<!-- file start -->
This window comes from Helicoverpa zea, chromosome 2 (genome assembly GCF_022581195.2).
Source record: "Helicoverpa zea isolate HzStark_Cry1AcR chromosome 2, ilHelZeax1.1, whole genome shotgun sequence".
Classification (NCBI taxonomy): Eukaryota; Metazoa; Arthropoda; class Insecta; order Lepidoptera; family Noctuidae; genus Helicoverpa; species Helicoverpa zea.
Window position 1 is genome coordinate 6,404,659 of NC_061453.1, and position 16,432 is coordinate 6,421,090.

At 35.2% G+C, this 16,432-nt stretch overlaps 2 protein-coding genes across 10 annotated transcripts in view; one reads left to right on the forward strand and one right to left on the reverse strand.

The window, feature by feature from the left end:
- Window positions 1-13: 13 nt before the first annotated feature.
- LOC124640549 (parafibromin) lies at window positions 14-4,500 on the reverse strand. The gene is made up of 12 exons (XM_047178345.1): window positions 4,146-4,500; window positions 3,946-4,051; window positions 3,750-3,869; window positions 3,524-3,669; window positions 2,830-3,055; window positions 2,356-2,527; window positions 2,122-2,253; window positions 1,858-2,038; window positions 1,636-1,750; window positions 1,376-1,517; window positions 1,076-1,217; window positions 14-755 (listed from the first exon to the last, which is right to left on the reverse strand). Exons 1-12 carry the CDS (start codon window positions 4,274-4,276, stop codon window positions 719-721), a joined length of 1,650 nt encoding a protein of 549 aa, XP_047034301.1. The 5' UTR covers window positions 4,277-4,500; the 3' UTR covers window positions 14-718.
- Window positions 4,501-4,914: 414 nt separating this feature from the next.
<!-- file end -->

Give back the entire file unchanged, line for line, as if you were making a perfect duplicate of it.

This window comes from Helicoverpa zea, chromosome 2 (genome assembly GCF_022581195.2).
Source record: "Helicoverpa zea isolate HzStark_Cry1AcR chromosome 2, ilHelZeax1.1, whole genome shotgun sequence".
Classification (NCBI taxonomy): Eukaryota; Metazoa; Arthropoda; class Insecta; order Lepidoptera; family Noctuidae; genus Helicoverpa; species Helicoverpa zea.
Window position 1 is genome coordinate 6,404,659 of NC_061453.1, and position 16,432 is coordinate 6,421,090.

At 35.2% G+C, this 16,432-nt stretch overlaps 2 protein-coding genes across 10 annotated transcripts in view; one reads left to right on the forward strand and one right to left on the reverse strand.

The window, feature by feature from the left end:
- Window positions 1-13: 13 nt before the first annotated feature.
- LOC124640549 (parafibromin) lies at window positions 14-4,500 on the reverse strand. The gene is made up of 12 exons (XM_047178345.1): window positions 4,146-4,500; window positions 3,946-4,051; window positions 3,750-3,869; window positions 3,524-3,669; window positions 2,830-3,055; window positions 2,356-2,527; window positions 2,122-2,253; window positions 1,858-2,038; window positions 1,636-1,750; window positions 1,376-1,517; window positions 1,076-1,217; window positions 14-755 (listed from the first exon to the last, which is right to left on the reverse strand). Exons 1-12 carry the CDS (start codon window positions 4,274-4,276, stop codon window positions 719-721), a joined length of 1,650 nt encoding a protein of 549 aa, XP_047034301.1. The 5' UTR covers window positions 4,277-4,500; the 3' UTR covers window positions 14-718.
- Window positions 4,501-4,914: 414 nt separating this feature from the next.